Of course, inspiration doesn’t come from music only. Most of the times inspiration comes from an indescribable place; we cannot define it, but when the moment is successful it leaves it’s fruit in the right place.
Krista – Using instruments of the past certainly gives that ancient sound but how do you feel like you create your own style and where do your ideas come from? How do you all agree on a particular idea?
Spyros – It certainly does! Actually when we started, during our very first years of exploration of the ancient sound, we used acoustic instruments trying to catch that sound or at least what we thought it would be. Today these instruments still define our sound but as our goal was always to bring them into contemporary music, most of the times we combine them with traditional and contemporary instruments. We love to have variety in our music; so many tracks are based on different instruments, such as “Dance of the Satyrs” where askaulos (bag-pipes) is the main instrument, “Nature’s Metamorphosis” where pandoura is the dominant sound, or “Hypnos” where the ‘ancient’ Greek Kitharis defines the sound of that particular piece.
Krista – What books are you all reading at the moment?
Spyros – I am reading a lot about ancient Greek music at the moment as I am preparing for my next solo album “Improvisations in ancient Greek music II”. If you are not aware of my solo work, you may visit https://www.youtube.com/AncientGreekInstrumentsmusic, https://www.instagram.com/spyros_giasafakis/ and https://www.facebook.com/AncientGreekinstruments/
Krista – What was your favourite place that you all performed at and why?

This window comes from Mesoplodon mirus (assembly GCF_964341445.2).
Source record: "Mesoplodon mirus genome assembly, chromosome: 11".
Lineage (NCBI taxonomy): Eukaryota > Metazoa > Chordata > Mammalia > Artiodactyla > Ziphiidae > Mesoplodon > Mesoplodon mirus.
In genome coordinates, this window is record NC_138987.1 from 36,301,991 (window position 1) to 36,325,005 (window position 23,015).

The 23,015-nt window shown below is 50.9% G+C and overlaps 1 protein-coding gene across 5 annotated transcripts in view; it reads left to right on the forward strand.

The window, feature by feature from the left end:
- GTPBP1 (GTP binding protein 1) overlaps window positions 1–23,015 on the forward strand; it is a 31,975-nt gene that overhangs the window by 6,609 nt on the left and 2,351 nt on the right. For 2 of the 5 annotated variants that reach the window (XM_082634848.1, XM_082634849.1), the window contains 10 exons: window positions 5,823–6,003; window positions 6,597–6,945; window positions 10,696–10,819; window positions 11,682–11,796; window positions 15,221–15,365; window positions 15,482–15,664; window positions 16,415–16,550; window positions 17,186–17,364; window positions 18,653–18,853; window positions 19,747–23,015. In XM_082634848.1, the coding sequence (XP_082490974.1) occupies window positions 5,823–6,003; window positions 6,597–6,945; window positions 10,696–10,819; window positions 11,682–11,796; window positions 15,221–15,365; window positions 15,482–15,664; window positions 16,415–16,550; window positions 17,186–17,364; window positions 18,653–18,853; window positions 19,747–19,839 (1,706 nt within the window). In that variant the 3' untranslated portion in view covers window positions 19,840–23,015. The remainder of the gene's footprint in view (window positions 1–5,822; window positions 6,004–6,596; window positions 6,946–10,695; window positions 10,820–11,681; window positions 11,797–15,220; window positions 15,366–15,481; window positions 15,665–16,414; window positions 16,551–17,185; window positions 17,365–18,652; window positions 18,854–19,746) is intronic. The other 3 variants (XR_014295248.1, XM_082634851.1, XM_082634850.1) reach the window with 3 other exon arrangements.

Spyros – One of the most beautiful places we have ever performed was the castle of Leiria in Portugal; the audience was very enthusiastic and the setting inside the castle was amazing. I would also pick the show in Graz/Austria at the Psalm/Styriarte festival as it was one of the very few concerts that we performed without microphones due to the unique acoustic of the venue. Finally, I would also mention the performance ‘’Psychostasia II The Ritual” at the Asylum Chapel in Peckham where we united dancers, fire artists, actors and musicians in the unique (bombarded) old chapel, creating an immersive cinematic experience.
Krista – Your music is based around the Greek Gods and Goddesses, how would you describe your spirituality as it’s sewn into your music. Do you feel that you connect to them when you perform (like in a ritualistic way)?
Spyros – We prefer not to interpret our music. We would like to leave that to the audience.
Krista – I’m so excited for the ethereal Witches Lullaby to be released at the end of March. Where did the ideas come from for this song?
Spyros – In 2016 we were asked to compose the music for the play “Macbeth” for the National Theatre of Northern Greece. Although the band is ancient Greek themed and this project would not follow this path, the director thought that our music would be ideal as a soundscape for the Scottish fields of Macbeth. Since we like to experiment with different sounds and since Macbeth is a great play (not to mention Shakespeare’s Greek influences) we accepted the offer. After the great success of the play, we noticed that many people were intrigued by the whole soundtrack and especially by the sounds of “Witches’ Lullaby”, as they were using it to meditate or were playing it to their children to help them sleep. We found this really fascinating and it gave us the idea to invite female singers from around the world to improvise on the tune of the lullaby and create their own version. This is how the journey of “Witches’ Lullaby” begun. So, we invited Japanese Hatis Noit, Spanish Priscilla Hernandez, British Victoria Couper and Rey Yusuf. Evi Stergiou of Daemonia Nymphe also created her own version. Although this is mainly a side-project between our main albums, we do think that it is as powerful as our main work.
Krista – Coronavirus permitting, have you got any gigs coming up or any projects that you would like to tell us about?
Spyros – All of our concerts have been cancelled, except one in Sweden and Estonia but we still don’t know if it will occur.
Please Check out Daemonia Nymphe on:
Links for the “Witches’ Lullaby” EP